The Posterior Oblique Sling...Controlling Rotational Forces

The Posterior Oblique Sling (POS) comprises of your opposite Latissimus Dorsi to Glut Max as well as the Biceps Femoris hamstring to the same side Glut (not seen in this pic).

The Posterior Oblique Sling (POS) comprises of your opposite Latissimus Dorsi to Glut Max as well as the Biceps Femoris hamstring to the same side Glut (not seen in this pic).

This is a functional fascial line utilised in any movement requiring rotation or rotational stability.  If you imagine yourself walking or running and take note of what your arms and legs are doing you will find:  as your left leg steps through and is behind you, your right arm will be swung back and visa versa as you continue in a forward motion.  This is where your POS comes into play on a regular basis.  Helping to stabilise your Lumbopelvic region against rotational forces when needed.  If you are someone who walks with a "woddle" (over-rotating their pelvis) then you may have dysfunction in this area.  As always, better to get assessed as an individual as there are no blanket rules. 

If you play a sport that demands a lot of running or rotational movements (particularly golf; lacrosse; water polo; cricket & any sport that requires you to run) then it is even more imperative that you have a functional POS.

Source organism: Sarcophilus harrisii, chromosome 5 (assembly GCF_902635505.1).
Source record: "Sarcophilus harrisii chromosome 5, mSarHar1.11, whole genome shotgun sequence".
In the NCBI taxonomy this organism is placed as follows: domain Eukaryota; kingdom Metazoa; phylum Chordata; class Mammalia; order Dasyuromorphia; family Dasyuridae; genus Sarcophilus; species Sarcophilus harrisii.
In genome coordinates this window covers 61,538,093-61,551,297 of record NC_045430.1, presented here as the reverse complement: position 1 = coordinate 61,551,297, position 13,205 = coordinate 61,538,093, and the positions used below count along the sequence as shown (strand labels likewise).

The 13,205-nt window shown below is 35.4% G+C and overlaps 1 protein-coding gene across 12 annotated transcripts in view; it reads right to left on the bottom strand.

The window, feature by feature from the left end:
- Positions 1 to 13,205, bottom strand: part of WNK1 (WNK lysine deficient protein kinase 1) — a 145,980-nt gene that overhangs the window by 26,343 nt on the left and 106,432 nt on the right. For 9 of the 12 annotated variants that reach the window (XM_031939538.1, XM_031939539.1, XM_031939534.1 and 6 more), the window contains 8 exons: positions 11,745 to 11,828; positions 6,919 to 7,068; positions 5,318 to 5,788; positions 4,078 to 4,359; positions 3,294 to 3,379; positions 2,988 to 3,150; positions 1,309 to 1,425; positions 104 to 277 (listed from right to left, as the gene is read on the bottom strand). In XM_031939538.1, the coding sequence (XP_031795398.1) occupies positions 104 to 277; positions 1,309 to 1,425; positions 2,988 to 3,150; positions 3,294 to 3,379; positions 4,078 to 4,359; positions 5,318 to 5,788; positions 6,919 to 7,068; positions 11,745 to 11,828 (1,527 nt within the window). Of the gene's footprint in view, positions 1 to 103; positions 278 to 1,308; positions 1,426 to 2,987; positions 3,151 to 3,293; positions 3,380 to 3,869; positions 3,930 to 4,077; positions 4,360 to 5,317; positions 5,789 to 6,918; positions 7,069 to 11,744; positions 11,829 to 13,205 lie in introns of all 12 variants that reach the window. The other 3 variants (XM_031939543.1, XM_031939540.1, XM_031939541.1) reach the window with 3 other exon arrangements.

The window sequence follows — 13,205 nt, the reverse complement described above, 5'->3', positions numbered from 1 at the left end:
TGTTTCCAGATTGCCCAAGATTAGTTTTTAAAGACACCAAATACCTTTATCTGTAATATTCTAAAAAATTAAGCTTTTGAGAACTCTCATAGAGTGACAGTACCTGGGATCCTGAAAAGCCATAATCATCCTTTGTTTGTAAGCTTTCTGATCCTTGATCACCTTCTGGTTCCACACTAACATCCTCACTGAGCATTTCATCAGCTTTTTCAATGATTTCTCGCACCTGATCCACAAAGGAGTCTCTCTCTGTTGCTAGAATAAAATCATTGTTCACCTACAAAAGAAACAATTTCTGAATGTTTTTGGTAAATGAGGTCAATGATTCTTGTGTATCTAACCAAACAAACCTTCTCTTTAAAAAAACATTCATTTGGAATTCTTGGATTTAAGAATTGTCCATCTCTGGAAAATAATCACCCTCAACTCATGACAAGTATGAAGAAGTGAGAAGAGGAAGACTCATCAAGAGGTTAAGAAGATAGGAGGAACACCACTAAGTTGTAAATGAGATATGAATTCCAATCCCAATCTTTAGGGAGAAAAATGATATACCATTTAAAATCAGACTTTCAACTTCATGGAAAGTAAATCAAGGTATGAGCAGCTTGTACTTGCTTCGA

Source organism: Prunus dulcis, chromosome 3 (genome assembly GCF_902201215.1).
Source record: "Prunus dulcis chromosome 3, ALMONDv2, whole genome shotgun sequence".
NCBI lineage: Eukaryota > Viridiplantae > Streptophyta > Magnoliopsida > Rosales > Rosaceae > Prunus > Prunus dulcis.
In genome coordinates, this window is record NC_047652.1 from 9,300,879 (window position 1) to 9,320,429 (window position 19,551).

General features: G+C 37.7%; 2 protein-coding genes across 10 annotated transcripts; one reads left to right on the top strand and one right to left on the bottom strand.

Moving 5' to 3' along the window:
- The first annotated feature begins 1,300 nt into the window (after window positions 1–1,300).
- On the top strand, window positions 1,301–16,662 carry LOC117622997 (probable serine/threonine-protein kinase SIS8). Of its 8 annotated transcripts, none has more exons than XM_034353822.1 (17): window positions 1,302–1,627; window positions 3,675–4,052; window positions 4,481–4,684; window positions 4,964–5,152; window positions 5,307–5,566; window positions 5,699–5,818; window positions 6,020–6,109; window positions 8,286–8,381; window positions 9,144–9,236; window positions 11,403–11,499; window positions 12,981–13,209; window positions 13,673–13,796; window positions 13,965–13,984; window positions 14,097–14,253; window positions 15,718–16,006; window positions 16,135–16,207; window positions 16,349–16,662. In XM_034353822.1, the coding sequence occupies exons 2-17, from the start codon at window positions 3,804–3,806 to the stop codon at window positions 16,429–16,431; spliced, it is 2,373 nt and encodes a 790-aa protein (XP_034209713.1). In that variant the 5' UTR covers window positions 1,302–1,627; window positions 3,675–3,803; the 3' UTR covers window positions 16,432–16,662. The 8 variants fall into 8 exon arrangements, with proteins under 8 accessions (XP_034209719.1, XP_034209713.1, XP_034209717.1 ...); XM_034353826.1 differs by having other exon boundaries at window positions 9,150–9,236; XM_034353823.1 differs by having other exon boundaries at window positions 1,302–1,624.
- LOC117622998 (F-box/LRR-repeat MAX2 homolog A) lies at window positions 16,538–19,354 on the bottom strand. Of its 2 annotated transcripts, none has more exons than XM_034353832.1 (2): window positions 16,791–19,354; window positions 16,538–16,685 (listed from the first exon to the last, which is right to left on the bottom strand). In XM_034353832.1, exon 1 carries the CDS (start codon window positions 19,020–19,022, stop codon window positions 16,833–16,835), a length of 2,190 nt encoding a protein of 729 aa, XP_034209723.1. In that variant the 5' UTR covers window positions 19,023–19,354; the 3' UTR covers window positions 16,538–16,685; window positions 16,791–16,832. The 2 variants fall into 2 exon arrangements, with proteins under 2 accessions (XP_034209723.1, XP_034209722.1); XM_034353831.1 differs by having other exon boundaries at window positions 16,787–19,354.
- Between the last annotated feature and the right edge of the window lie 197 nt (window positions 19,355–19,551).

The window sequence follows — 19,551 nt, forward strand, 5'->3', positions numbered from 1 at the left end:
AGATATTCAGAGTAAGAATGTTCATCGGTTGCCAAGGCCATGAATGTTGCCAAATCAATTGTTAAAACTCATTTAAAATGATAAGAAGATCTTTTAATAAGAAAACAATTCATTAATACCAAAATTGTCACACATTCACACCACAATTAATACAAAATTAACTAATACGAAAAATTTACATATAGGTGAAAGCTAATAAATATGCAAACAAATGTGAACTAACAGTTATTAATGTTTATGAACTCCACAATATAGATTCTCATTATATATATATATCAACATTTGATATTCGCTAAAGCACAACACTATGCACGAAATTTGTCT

In order for something as simple as walking to be a functional movement, one of the things you need is a functional connection between your opposite lat to glut.  If there is a break in the chain somewhere you will quite often find that your Sacroiliac Joint (SIJ) will try and compensate by compressing itself to create stability in the system, or your Thoracolumbar Fascia (TLF) will create tension.  This is often why you might find the area where your lower back meets your pelvis constantly tightens up, no matter how much you try and release it.  

If you are someone who repeatedly gets a locked up SIJ and gets it regularly manipulated or released, you might want to try and find out why it is happening.  There will be dysfunction somewhere that is causing the joint to compress itself.  

Your body will always find stability when it needs it and joints are no exception.  If you don't feed your system with stability after creating more range of movement (stretching/foam rolling/massage/manipulation) then you are feeding a viscious cycle.  Your joints/muscles/fascia/ligaments can compress in a desperate call for stability.  You need to feed the motor control system the information necessary to correct dysfunction after releasing a dysfunctional pattern or it won't know what to do with the extra range of movement & extensibility.  

If it is left open, nothing will change.